It was the end of a panel that had delighted for pretty much every moment. The Star Trek: Discovery panel opened for audience questions, and a diminutive woman in oversized sunglasses wearing a mask walked up to the mic.
“Is Captain Georgiou coming back?” she asked, referring to Michelle Yeoh’s character who was [spoiler alert] killed at the end of the second episode.
The audience member turned out to be Yeoh herself, who then joined the cast on stage to answer fan questions (after much cheering and applauding). Before the end of the panel, Gretchen Berg, one of the executive produces of Star Trek: Discovery, confirmed, “You will see more of this woman.”
That was the major bombshell dropped at the Discovery panel (though fans had already speculated as much, seeing as the USS Shenzhou set is a permanent one). But the panel had more delights in store than just that one.
Moderator (and former astronaut) Mae Jemison and Sonequa Martin Green discussed Nichelle Nichols, who famously tweeted her support of Green as the first black female lead of a Star Trek series. Green revealed that at the premiere Nichols pulled her aside and whispered into her ear, “Enjoy this moment. It’s yours now.”
Those on stage also addressed the question of whether this was a different Star Trek than we’d seen before, and specifically whether it was darker. Executive producer Akiva Goldsman has no patience for that constant criticism. “We are a wholly serial narrative,” he explained. And because of that structure, character stories can be just as fully explored as plot points. He referenced The Original Series episode “City on the Edge of Forever,” saying if it were real, “it would not be fine next week.” The format allows them to explore more of those narratives.
The audience was introduced to Wilson Cruz, Shazad Latif, and Mary Chieffo, who play characters we haven’t seen on screen yet. The panelists were generally cagey about letting information slip. It’s well known that Chieffo is playing the Klingon L’Rell, while Cruz is playing Dr. Hugh Culber, who is in a relationship with Anthony Rapp’s Lt. Stamets. Latif’s character is more mysterious; all we currently know (and all that was revealed on the panel) is that he is playing a prisoner.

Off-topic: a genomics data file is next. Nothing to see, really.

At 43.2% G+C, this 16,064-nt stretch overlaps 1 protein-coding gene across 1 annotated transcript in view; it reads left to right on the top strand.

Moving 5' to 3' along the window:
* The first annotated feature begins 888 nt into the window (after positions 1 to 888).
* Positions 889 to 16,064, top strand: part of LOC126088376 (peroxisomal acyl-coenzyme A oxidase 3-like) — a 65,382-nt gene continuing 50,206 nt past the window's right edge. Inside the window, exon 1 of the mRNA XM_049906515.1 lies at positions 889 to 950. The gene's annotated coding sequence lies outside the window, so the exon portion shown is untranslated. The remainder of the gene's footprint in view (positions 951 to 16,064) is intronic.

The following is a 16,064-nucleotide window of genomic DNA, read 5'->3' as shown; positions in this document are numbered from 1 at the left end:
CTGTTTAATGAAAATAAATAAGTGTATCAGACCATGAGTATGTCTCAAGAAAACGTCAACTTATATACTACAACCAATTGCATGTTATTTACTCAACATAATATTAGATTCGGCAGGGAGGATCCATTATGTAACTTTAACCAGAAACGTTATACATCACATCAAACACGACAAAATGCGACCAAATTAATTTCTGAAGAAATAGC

Science was one of the centerpieces of the panel, as it’s a centerpiece in the history of Star Trek. Executive producer Aaron Harberts emphasized that science is still very important in this iteration of Star Trek. Instead of a focus primarily on physics, though, this show is currently exploring more biology — it’s “a little more born out of the life sciences.”
The producers and cast also discussed the legacy of diversity, and how it’s important for Discovery to place these values front and center. Executive producer Gretchen Berg specifically mentioned the way women are presented on the show: “It’s about collaboration” rather than competition. Indeed, the entire crew of executive producers noted that it’s important to have women behind the scenes as well as on screen.
Executive producer Alex Kurtzman addressed concerns of the Klingons’ portrayal as racially insensitive — rather than treating them as the “other,” he wanted to “humanize them, for lack of a better term ... We wanted to shift everyone’s perspective of what Klingons are, and that meant making visual changes too.” However, we’ll see many different types of Klingons before this season comes to an end.
Tomorrow’s episode will confront some of Captain Lorca’s literal demons, as it takes us into his lab of horrors. The cast and crew also promised a Klingon-heavy episode. Catch it on CBS All Access starting at 8:30 p.m. ET/7:30 p.m. CT.